The regulations are about as clear as mud. As а general guideline, the FLSA prohibits deductions from exempt employees. Also, the regulations state that salaried staff can’t have their pay modified (i.e. deducted) based on the number of days or hours they’ve worked.
Deductions also cannot be dependent on the quantity or quality of work the employee produces. However, there are several important exceptions to this rule. If your company accidentally makes an improper deduction, nothing bad will happen. If it’s an isolated incident, just correct the mistake, and move on.
If it’s an ongoing thing, though, and you’re caught, entire departments of exempt workers can become OT-eligible via the rules outlined in the FLSA. That’s going to suddenly and immediately drive up labor costs.
Many employers are confused about the FSLA labor and overtime regulations. However, the list of permitted and prohibited deductions can be summarized as follows:
- Exempt employees are absent for а day or more for personal reasons other than sickness or accident.
- Exempt employees don’t need to be paid for weeks when they do not work.
- Exempt employees who are absent because of а sickness or disability, but where you (as the employer) provide and maintain а plan that compensated for loss of salary caused by sickness and disability and the employee has exhausted their “bank” of funds used for leave.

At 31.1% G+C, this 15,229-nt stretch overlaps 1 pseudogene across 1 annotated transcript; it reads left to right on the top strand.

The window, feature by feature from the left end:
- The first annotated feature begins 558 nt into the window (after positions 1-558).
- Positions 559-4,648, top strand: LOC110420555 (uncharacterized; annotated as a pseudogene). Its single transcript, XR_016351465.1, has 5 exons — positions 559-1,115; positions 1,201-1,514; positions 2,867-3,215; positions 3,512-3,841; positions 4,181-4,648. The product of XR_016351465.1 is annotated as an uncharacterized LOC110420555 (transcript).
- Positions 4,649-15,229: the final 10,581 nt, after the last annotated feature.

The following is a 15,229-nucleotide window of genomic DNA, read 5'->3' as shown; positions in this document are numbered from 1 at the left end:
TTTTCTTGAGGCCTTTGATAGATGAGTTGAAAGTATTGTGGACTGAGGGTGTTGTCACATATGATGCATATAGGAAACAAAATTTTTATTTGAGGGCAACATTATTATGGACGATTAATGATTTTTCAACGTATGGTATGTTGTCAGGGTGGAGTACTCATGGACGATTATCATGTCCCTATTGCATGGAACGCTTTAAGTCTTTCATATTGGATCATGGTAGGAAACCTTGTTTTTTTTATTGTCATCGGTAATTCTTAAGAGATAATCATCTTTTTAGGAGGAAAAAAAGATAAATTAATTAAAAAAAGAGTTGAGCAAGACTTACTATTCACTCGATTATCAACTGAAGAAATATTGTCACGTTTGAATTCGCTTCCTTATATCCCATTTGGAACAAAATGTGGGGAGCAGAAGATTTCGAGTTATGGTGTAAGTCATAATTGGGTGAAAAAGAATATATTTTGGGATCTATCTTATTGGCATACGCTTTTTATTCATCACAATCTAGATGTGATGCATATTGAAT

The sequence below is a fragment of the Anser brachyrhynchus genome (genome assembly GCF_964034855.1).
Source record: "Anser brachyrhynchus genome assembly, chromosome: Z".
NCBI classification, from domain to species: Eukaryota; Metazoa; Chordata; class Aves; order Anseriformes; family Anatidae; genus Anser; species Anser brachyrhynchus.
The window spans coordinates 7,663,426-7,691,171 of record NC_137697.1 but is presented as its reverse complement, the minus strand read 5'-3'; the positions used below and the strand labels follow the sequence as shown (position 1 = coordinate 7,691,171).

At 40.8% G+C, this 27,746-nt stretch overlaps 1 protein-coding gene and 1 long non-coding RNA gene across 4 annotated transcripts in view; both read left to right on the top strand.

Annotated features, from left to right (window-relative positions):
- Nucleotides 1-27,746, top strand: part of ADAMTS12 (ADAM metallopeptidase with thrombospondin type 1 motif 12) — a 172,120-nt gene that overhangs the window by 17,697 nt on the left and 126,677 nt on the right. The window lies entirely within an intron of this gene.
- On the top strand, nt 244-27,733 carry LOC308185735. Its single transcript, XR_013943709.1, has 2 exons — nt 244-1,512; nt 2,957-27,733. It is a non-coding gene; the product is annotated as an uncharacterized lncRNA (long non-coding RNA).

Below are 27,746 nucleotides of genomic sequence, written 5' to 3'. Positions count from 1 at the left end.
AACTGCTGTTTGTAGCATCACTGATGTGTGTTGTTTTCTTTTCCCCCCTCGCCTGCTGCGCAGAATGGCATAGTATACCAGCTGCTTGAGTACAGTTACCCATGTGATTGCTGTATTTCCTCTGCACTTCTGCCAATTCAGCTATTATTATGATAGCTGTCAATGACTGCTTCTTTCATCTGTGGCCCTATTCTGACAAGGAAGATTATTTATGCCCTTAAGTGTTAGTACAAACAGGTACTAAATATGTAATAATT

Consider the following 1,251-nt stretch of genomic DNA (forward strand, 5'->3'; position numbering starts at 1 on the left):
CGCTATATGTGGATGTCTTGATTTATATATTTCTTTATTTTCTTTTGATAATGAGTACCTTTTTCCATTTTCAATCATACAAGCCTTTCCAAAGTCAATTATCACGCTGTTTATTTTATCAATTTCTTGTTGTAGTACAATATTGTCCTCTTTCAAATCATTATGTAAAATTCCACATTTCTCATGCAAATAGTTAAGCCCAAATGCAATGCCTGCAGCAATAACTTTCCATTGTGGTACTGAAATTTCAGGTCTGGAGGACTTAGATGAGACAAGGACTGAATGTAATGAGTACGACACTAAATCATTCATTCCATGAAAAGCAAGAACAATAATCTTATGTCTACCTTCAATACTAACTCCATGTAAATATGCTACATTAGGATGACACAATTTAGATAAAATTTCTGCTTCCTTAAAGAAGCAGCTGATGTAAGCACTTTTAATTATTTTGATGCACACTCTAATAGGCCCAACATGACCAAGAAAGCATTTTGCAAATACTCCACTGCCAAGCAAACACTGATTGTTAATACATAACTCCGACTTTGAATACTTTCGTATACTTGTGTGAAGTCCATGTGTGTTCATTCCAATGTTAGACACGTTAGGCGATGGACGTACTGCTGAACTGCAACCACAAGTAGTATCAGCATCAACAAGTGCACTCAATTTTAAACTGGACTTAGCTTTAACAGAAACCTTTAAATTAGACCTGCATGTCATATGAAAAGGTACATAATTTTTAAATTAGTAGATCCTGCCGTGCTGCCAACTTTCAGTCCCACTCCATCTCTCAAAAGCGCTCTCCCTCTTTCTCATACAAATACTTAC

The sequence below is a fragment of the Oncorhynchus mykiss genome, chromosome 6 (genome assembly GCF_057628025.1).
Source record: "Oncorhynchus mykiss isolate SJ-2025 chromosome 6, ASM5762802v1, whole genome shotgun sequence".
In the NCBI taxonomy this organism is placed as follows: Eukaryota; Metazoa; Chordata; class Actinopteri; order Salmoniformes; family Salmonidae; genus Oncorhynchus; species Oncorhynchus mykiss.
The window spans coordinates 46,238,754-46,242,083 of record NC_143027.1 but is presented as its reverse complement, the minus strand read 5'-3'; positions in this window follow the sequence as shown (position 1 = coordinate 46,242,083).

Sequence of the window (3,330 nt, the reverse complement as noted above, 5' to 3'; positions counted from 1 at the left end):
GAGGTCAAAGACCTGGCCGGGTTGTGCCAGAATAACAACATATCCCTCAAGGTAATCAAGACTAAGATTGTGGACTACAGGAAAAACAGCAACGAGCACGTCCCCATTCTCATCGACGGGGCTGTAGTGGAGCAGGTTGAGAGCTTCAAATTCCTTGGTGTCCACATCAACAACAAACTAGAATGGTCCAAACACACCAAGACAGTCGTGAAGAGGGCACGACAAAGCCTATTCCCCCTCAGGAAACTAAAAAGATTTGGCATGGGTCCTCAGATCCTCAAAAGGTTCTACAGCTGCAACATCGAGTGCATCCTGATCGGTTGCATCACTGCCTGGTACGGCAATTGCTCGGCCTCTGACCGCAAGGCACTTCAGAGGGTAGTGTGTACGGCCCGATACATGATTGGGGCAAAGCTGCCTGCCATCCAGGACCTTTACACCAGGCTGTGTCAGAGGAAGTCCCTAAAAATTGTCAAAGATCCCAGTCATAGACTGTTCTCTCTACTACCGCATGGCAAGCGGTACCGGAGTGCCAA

- If employees violate safety rules of major significance.
- You may deduct pay to offset amounts received from jury duty or witness fees or military pay, but you may only deduct amounts to offset the fees paid for jury duty, witness or military pay and no more.
One or more full days for violating workplace conduct rules
- Partial weeks worked during initial or final weeks of employment.
- When а salaried employee worked а reduced work schedule under the Family and Medical Leave Act (FMLA).
- Business trips cannot be deducted from salary.
- Lack of work without layoff or temporary leave — you cannot deduct pay for times when the employee is at work but there is little or no work to assign.
Who qualifies as а nonexempt employee?
This is complicated. Give us a call at Alternative HR if you are not sure if your employees are classified correctly.
About Kellie Boysen – Owner, Alternative HR:
Kellie Boysen is a certified Professional in Human Resources (PHR) with more than a decade of HR experience. She owns Alternative HR, a local human resource consulting and outsourcing organization that is dedicated to providing small business owners with an affordable alternative to hiring a full-time HR professional.